Apple opened its booth to members of the press after the exhibit floor closed this week’s National Educational Computing Conference (NECC). Journalists were offered a chance to get up close and personal with Apple’s new products (such as the eMac and Xserve), as well as hear Apple reps tout the new education oriented products.
Cheryl Vedoe, Apple’s president of PowerSchool, said version 3.0 of the educational solution is designed to help Apple take advantage of Web-based applications as the business world has been doing for some time to “increase efficiency and improve the bottom line.” PowerSchool is important because it brings the “stakeholders” of a child’s education (parents, teachers and administrators) together, she said.
PowerSchool’s features also help a school district’s IT department by making information management truly “manageable,” Vedoe said. Its single database implementation supports up to 10,000 students via a Mac or Windows server (there are also Mac and Windows clients, as well). When version 3.0 rolls out next month, it will feature a new integrated Master Schedule Builder, an enhanced user interface based on Mac OS X’s Aqua theme, drag ‘n drop photo seating charts and charting by class.
David Dwyer, Apple’s director of educational technology, addressed reporters about the new Apple Learning Interchange and Apple Digital Campus Curriculum.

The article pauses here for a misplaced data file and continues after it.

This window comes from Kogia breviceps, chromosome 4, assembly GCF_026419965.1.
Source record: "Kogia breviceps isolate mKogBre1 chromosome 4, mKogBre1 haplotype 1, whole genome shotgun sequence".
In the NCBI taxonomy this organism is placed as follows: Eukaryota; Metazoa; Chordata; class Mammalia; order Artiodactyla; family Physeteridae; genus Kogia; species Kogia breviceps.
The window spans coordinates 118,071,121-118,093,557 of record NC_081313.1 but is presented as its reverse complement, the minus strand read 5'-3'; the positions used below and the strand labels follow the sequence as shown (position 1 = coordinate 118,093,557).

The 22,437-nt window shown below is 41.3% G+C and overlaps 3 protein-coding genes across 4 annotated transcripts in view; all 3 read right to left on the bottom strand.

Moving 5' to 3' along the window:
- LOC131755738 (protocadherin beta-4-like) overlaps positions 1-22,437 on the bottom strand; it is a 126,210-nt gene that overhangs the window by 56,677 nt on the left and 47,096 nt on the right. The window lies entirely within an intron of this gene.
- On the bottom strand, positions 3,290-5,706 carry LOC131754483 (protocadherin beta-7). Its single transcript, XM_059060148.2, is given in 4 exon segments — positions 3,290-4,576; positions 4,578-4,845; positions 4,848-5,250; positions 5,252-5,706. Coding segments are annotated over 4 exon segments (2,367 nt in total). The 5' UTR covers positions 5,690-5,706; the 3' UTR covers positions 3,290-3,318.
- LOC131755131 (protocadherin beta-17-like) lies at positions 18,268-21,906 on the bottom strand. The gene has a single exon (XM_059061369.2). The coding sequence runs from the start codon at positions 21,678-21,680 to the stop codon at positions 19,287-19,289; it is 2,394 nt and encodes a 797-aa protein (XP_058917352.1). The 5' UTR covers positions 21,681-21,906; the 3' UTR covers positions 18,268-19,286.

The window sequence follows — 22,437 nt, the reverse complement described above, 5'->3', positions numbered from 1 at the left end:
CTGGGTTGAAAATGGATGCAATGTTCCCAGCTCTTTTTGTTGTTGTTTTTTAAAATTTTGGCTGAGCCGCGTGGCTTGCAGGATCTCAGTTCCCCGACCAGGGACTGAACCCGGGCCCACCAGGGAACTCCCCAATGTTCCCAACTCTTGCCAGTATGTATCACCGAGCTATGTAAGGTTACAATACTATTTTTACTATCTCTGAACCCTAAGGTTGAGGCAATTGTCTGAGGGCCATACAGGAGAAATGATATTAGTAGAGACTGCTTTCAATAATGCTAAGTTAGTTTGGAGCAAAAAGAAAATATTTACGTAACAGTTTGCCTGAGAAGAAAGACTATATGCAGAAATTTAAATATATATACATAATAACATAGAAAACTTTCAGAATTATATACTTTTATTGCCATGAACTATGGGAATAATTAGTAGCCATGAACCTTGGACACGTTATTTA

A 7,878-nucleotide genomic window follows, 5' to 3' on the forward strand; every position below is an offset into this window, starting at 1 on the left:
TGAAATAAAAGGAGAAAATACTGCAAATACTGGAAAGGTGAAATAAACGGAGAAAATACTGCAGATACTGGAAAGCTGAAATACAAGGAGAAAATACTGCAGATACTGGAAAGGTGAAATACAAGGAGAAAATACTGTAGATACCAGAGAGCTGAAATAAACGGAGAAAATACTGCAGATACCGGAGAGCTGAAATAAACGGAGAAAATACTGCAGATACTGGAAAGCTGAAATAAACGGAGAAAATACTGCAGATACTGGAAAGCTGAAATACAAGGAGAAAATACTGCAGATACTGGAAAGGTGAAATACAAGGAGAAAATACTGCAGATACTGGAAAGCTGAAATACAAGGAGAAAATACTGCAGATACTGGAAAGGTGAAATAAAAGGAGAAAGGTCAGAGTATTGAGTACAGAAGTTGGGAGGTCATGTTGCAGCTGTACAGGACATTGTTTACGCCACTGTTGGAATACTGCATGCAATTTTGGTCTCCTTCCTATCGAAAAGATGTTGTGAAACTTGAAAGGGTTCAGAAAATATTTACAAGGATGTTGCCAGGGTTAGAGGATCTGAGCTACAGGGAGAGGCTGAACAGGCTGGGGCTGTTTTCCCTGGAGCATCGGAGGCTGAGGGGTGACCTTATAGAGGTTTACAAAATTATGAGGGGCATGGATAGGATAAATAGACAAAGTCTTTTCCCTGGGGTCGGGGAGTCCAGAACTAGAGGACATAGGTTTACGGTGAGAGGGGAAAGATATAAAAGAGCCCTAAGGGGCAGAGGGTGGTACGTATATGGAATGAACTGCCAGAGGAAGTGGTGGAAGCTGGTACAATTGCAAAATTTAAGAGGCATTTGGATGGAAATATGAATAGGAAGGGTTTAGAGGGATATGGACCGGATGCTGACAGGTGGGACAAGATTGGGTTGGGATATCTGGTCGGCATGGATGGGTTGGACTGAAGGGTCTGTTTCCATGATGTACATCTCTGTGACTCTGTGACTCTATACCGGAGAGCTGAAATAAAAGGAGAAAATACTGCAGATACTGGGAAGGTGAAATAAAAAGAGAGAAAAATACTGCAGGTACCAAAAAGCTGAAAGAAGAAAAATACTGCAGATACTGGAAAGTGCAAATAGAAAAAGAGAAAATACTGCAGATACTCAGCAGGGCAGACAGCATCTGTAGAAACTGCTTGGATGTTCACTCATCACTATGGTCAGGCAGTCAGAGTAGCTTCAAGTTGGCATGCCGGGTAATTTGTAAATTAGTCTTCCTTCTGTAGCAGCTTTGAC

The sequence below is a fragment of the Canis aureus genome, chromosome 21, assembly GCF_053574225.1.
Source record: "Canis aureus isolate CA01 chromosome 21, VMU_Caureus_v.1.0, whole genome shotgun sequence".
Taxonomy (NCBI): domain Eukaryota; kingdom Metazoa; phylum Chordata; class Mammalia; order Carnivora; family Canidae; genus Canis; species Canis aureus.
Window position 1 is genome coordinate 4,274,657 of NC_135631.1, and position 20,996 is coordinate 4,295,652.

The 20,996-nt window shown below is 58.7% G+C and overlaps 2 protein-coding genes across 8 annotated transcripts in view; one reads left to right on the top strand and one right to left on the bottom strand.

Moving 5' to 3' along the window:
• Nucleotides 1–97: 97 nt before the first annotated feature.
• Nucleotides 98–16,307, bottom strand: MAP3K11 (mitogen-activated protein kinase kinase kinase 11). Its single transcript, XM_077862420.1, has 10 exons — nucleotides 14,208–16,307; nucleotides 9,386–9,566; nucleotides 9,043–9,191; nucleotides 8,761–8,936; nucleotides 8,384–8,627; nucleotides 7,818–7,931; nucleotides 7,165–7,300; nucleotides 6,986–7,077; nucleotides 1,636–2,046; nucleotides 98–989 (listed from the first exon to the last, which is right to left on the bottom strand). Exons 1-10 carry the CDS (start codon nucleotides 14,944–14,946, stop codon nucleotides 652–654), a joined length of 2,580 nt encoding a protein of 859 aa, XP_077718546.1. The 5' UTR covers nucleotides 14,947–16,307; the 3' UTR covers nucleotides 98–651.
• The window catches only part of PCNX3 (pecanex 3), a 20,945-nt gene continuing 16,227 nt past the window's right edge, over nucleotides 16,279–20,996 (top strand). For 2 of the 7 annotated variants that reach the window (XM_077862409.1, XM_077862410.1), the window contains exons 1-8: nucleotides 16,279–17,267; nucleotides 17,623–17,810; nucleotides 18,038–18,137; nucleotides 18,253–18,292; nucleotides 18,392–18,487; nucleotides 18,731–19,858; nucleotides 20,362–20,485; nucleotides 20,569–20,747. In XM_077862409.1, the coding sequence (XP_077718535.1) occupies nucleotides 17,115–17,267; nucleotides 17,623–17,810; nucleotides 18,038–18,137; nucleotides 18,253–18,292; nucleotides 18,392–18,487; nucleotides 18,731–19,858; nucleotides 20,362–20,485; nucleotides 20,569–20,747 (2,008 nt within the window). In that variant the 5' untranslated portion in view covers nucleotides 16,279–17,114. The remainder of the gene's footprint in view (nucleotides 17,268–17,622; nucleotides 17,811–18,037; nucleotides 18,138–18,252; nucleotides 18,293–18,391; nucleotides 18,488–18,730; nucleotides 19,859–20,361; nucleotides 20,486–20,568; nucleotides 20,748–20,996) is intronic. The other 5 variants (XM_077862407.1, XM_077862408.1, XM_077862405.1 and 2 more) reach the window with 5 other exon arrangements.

“We believe there are wonderfully successful programs out there by lots of great teachers,” he said. “What if those teachers could share those programs? What if parents could see such programs online? What if we could capture the experience of retiring teachers and pass it on to novice educators? These are some of the things we’re committed to accomplishing with the new Apple Learning Interchange.”
The Interchange will showcase “authentic and exemplary” teaching practices, utilize the storytelling power of digital media and put content into its proper context, Dwyer said. One of the goals of the Interchange is to let new teachers see successful programs and have access to their components, so that they are confident they can implement it themselves, he added.
Apple won’t be providing the practices itself, that will be done by educational affiliate organizations representing regional, national and international educators, Dwyer said.
The Apple Digital Campus Curriculum is designed to engage students more in learning, and keep more of them in school, by providing learning experiences that include collaboration with other students, a community-based component and high-tech elements, he added. The first two courses in the curriculum are Web Communication & Design and Video Journalism.